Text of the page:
1. Be prepared
The official boy scout’s motto is also the unofficial parent’s motto: be prepared! A successful family trip starts before you set off for the airport. Book your accommodation in advance and make sure it’s family-friendly. If your traveling tribe will need a cot, high chair, play area, hire stroller, nanny service, or adjoining rooms, check that your hotel offers these before you hand over your credit card details.
2. Plan if you can (but don’t sweat it if you can’t)
If you have time, book a few things to do in advance: having a rough itinerary before you go can give your trip some structure. And if that sentence made you break out in a cold sweat, don’t worry — you can also find activities and book when you arrive. Amp up the fun by involving your kids in these preparations, too. Get them excited about where they’re going, and what they can expect to see, eat, and do there. If they’re going to see their favorite mouse at Disneyland Paris or peek inside the Queen’s house (that’s Buckingham Palace to us grown-ups), then tell them. Anticipation is half the fun!
3. Take it easy in the air
Before you book your flight double-check what the airline charges for infant or child passengers, and if there’s a fee for bringing a stroller or travel cot on board. That way you won’t be in for a nasty surprise at the boarding gate. Once you’ve booked, check-in as early as possible to reserve seats close together. Opt for a backpack as hand-luggage if possible. That way, your hands are free for child-wrangling! On long flights, pack a plane bag for each child. Fill it with yummy snacks and small toys — you can even dole out one small toy an hour to keep boredom at bay.
4. Avoid jet lag with savvy planning
On long overseas trips, jet lag is unavoidable. Time your flights to coincide with your children’s regular bedtime if possible. If you’re lucky, they’ll sleep through the flight and won’t be so tired when you touch down. If you’re on a really long flight, consider breaking it up with an overnight stopover. Planning a dream trip to Australia? Take a breather en route in family-friendly Singapore. Swinging by Universal Studios there may even be the highlight of your trip!
5. Cater to your kids
Adjust your expectations: when traveling with kids, it’s important to move at a slower pace, avoid over-scheduling your day, and be mindful of their needs. Stay flexible, whether that means an emergency pizza-break before the Colosseum, or a quiet night in the hotel instead of a restaurant dinner. Look for child-friendly activities at your destination, like Hamburg’s Miniatur Wonderland, and don’t be surprised if you enjoy them as much as your little ones do! If your kids are old enough, why not let them pick some activities, too?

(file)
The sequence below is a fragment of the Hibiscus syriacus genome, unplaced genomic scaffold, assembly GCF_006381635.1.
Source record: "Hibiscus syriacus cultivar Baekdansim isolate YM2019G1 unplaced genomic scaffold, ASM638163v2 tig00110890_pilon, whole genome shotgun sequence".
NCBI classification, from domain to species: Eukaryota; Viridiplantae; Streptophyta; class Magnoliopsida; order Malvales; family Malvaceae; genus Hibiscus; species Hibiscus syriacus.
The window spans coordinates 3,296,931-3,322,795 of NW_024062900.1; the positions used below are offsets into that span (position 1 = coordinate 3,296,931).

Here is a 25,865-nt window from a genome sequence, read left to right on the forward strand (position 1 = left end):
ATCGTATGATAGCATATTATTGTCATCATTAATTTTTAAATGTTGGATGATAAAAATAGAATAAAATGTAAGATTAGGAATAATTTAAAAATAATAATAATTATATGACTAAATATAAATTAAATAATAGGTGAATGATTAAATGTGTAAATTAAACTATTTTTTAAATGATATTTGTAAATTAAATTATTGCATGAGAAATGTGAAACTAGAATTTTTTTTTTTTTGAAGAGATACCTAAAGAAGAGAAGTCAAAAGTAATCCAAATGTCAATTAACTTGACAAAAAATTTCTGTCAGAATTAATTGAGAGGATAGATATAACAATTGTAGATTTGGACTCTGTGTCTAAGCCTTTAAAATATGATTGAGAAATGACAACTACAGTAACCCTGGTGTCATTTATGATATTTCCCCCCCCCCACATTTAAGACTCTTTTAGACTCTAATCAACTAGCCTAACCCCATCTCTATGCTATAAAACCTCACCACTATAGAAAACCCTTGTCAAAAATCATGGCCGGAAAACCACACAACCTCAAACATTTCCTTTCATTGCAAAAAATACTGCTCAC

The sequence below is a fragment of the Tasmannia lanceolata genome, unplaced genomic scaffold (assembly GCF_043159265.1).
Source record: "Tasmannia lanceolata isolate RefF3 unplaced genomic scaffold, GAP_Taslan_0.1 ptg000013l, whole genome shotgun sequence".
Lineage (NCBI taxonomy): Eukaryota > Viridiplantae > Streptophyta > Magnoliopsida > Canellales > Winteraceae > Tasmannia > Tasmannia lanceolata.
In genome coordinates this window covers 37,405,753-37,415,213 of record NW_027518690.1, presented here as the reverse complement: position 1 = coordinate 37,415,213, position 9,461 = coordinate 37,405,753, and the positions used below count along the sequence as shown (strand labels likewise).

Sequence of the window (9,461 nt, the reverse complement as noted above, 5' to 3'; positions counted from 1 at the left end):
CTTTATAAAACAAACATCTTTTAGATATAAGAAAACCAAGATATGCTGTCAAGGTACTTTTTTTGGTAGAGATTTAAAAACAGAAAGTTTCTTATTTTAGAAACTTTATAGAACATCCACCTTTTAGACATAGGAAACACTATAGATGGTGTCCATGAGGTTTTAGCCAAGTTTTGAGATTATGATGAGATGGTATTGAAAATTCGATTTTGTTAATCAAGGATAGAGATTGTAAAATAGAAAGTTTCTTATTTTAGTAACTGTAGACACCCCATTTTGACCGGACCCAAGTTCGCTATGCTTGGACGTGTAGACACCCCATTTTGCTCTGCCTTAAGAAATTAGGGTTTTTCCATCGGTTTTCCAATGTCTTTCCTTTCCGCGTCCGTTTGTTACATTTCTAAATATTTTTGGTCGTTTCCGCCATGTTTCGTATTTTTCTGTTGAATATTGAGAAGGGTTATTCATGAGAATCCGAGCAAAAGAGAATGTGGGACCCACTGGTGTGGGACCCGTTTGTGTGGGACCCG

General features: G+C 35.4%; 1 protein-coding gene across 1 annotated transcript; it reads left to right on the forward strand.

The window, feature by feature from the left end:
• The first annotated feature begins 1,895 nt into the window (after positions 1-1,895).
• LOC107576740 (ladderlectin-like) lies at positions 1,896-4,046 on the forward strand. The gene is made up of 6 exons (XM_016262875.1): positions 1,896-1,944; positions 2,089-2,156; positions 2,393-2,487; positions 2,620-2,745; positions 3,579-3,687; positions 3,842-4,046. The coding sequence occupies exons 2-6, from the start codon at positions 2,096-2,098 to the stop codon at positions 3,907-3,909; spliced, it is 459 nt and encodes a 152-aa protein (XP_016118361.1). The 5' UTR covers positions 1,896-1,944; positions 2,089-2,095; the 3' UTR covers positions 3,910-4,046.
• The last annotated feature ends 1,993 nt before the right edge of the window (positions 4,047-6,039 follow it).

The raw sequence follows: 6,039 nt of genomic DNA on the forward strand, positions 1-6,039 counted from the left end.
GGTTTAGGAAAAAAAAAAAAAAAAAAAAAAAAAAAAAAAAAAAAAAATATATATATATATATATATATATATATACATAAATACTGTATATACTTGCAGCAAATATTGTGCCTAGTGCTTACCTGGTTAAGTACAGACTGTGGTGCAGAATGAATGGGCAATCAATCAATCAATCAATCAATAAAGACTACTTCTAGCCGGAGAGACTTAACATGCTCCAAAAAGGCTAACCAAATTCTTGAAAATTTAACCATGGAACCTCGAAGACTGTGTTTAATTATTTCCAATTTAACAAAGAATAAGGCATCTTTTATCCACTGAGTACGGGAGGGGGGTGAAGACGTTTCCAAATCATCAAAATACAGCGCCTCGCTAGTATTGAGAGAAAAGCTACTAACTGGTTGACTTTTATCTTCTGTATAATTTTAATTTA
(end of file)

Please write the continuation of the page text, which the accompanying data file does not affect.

6. Try new things (they’re good for you)
While it’s important to cater to your kids, don’t be afraid to expose them to new things. Will your 10-year-old be indifferent to the clean lines of Frank Lloyd Wright’s Chicago architecture? Maybe! But it’s equally possible she’ll discover a passion for architecture she never knew she had. Pro tip: guided city walks and museum tours aren’t only for adults — it’s often easy to find a family-friendly option. We like this walking tour of picturesque Kyoto and this kid-focused tour of the Musee d’Orsay.
The same applies for eating out: whether it’s pierogi in Poland or satay in Indonesia, encourage your kids to be adventurous and try the local specialties. Foodie kids will love getting their hands dirty with a cooking class, like this one in Florence, that will have them whipping up home-made gelato like the professionals!
7. Beat the post-vacation blues
Keep the excitement of your trip alive and beat the post-vacation blues by finding a place to display treasured souvenirs and going through photographs together. By the time the next trip rolls around, they’ll be looking forward to it as much as you are!
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